• Let’s end this on a funny note. An anonymous “fetus” wrote a letter to Mick Mulvaney — 45’s penny-pinching budget director who thinks the rich should get to pay obscenely low taxes while “the poors” suffer without medical care and food stamps. Nothing like satire from the unborn! Ha! (Slate XX Factor)

The American Health Care Act, Act 2

It’s time to raise your voice.

When the House of Representatives failed to pass the American Health Care Act in March, we thought they would move on to other things. They had already faced the wrath of their constituents in town halls across the country, defending themselves against charges that they were taking people’s health care away.

But a promise is a promise, and the Republicans had promised their voters they would get rid of Obamacare. So they began to negotiate — only instead of negotiating with the moderates in their party and perhaps some Democrats, they chose to work with the tea party faction, who now call themselves, without irony, the Freedom Caucus — which had disparaged the original AHCA as “Obamacare-lite.” If the angry constituents packing town halls to capacity thought the first iteration of the AHCA was too extreme, what on earth made House Republicans think a Freedom Caucus makeover would produce a bill that would inspire less animosity than the first?

We must insist that our representatives remember that health care is a matter of life and death.

So Tom MacArthur, a supposedly moderate Republican who makes Ronald Reagan look liberal, and Mark Meadows, the Freedom Caucus leader who makes Reagan look like a full-blown socialist, hammered out a deal. The tea party objection to the AHCA was that it didn’t get rid of the ACA’s regulations on insurance companies — such as barring insurers from charging more money to women, older patients, or patients with preexisting conditions, or requiring them to cover essential services like preventive health care without cost to patients, emergency services, prescription drugs, and prenatal care. MacArthur and Meadows’ supposed compromise allows states to apply for waivers to opt out of these essential services, or to allow higher rates for those with preexisting conditions if they set up “high-risk pools.” MacArthur’s constituents were not pleased. Continue reading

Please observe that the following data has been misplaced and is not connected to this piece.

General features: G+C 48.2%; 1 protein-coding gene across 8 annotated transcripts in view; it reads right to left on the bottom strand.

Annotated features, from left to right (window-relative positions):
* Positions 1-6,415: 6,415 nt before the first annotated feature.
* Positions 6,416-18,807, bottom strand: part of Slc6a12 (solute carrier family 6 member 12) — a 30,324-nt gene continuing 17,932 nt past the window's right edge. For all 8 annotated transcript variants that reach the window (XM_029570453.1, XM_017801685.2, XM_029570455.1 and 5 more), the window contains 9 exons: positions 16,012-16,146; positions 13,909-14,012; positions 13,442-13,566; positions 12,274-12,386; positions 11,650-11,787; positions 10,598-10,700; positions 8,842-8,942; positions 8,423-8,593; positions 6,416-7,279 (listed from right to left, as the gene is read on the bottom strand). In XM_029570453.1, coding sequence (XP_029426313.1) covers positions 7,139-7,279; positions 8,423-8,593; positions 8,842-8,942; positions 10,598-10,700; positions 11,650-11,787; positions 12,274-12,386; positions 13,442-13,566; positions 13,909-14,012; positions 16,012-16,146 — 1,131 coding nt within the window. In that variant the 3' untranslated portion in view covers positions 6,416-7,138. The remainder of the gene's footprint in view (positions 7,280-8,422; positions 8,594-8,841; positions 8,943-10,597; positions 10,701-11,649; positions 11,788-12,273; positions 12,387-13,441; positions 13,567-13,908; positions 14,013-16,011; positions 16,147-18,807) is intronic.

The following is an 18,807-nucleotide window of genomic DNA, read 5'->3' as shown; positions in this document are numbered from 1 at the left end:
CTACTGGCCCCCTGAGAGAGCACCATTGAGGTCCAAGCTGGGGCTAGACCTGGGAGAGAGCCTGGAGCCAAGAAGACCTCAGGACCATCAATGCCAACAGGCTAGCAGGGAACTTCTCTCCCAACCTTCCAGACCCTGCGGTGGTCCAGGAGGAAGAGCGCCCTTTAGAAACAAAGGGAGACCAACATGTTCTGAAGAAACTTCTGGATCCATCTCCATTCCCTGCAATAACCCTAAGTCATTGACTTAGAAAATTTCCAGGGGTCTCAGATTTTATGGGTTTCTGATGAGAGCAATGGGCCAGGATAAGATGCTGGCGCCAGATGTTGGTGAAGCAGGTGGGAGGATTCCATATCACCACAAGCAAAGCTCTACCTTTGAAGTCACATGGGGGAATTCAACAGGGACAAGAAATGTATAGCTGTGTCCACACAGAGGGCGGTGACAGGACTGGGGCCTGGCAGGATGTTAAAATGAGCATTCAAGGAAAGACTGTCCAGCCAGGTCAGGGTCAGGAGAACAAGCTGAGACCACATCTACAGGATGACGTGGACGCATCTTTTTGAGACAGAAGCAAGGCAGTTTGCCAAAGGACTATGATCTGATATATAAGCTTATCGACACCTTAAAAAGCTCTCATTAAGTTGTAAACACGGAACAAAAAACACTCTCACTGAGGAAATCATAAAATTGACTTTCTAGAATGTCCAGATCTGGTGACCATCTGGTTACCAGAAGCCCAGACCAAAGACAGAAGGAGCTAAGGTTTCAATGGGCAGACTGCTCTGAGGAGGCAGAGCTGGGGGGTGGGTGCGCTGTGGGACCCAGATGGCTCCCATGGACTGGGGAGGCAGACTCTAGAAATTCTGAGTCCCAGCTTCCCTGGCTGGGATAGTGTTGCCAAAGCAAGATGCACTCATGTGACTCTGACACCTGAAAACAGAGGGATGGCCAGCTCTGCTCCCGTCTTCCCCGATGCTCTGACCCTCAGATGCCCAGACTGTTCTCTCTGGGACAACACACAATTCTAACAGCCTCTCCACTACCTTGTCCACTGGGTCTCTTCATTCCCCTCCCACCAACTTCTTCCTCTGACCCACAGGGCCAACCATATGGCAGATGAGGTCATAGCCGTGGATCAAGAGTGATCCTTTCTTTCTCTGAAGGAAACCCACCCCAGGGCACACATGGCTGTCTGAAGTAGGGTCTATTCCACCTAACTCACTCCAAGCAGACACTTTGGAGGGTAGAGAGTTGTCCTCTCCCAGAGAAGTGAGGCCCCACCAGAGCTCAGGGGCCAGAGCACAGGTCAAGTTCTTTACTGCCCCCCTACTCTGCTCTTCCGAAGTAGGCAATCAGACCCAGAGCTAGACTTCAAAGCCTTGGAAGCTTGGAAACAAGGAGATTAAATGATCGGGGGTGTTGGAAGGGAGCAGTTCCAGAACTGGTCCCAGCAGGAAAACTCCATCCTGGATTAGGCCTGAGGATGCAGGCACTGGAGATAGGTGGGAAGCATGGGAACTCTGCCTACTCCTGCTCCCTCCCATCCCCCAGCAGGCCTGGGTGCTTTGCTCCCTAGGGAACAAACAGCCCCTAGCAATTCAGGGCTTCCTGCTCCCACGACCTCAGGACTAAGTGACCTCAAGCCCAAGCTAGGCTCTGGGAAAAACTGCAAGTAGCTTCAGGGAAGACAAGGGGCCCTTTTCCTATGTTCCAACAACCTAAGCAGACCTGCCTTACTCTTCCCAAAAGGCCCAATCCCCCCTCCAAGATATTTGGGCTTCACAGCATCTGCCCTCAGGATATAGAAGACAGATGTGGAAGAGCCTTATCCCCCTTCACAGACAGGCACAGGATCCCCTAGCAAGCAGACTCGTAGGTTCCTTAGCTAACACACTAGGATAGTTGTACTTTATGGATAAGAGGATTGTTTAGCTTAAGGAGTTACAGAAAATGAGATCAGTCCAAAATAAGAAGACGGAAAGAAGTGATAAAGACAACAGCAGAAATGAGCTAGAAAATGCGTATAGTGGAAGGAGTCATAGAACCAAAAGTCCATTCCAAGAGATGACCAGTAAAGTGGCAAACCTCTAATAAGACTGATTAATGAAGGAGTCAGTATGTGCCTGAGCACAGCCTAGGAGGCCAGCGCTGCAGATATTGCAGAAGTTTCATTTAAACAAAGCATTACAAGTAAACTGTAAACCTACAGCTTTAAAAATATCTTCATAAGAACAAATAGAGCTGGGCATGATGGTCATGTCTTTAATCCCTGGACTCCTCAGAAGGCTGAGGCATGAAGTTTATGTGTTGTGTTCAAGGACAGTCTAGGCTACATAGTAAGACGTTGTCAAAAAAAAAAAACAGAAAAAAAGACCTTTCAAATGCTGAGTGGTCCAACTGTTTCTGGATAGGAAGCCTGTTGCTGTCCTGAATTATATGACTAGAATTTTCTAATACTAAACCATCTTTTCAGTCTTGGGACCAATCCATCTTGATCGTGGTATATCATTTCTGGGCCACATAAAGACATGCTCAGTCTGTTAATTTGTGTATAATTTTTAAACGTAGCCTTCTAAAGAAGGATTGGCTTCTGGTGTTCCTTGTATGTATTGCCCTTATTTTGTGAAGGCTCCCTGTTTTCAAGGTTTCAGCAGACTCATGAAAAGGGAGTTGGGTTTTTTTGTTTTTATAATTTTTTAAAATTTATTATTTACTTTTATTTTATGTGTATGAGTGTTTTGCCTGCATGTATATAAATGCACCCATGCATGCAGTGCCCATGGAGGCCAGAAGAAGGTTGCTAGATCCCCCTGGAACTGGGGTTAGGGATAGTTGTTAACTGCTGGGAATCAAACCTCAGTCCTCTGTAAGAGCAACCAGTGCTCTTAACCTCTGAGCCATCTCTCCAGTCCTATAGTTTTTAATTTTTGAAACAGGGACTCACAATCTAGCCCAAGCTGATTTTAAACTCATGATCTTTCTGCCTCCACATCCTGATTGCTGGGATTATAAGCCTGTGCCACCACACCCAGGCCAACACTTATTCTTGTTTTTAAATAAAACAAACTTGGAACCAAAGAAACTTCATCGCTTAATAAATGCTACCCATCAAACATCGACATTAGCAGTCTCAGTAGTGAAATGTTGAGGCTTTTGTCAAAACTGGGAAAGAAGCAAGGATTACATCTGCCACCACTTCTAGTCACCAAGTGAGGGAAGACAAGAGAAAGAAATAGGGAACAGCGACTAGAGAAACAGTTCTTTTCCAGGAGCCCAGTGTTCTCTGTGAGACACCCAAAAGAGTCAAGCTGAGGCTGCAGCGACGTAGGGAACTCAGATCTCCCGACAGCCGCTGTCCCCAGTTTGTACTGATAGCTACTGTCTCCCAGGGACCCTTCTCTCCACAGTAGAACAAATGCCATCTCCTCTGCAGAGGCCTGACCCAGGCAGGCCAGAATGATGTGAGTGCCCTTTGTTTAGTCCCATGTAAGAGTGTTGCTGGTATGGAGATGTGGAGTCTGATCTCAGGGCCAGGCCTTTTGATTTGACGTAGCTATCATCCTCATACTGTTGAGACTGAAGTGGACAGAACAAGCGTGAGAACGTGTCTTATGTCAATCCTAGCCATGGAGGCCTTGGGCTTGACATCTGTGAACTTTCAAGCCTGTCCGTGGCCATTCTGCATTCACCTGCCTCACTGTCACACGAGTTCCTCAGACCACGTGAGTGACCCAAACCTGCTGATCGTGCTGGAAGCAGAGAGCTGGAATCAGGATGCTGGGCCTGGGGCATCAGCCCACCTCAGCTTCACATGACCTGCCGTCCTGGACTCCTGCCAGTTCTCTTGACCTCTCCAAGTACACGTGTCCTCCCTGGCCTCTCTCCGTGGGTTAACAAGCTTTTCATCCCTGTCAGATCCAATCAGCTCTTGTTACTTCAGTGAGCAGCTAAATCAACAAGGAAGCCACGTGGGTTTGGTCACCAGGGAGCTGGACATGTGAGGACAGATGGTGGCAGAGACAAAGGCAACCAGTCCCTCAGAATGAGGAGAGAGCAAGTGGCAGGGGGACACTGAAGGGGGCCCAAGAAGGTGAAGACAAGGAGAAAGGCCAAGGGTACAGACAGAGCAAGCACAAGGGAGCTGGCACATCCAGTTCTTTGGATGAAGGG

What’s in a Name: Repealing the Affordable Care Act

Supporters drop off petitions and rally at Rep. Martha McSally’s Tucson office, March 15, 2017

As this post goes to press, word has come that Speaker Paul Ryan has pulled the American Health Care Act, being unable to muster enough votes to pass it. So we have escaped that disaster, and it appears no attempt to repeal the Affordable Care Act will proceed in the near future. But the fight is not over. Aspects of this bill will come up in other forms and we will have to be vigilant. But this is a victory for activism, so many thanks to all of you who made phone calls, demonstrated, told your stories, and reminded the Republicans that destroying something is not the same as governing.

So as you read this, realize what we have escaped, and what we need to watch out for as we proceed.

People were going to die. But the free market would have triumphed.

Republicans called it Obamacare, and used that name as a slur to run against President Obama in 2012. It didn’t win that race for them, but there are enough people in this country for whom the name Obama is enough to damn a program. One woman, whose son lost his job and had his monthly insurance premium fall from $567 to $88, attributes that decrease to the tax credits in Trump and Ryan’s new American Health Care Act. You know, the bill that never passed. In actuality, her son became eligible for a subsidy under Obamacare — the Affordable Care Act — which is still the law.

Paul Ryan and his cronies in the House of Representatives hated the Affordable Care Act before it was written. They hated it even more when it passed and more than that when it was implemented.

What did they hate about it? Continue reading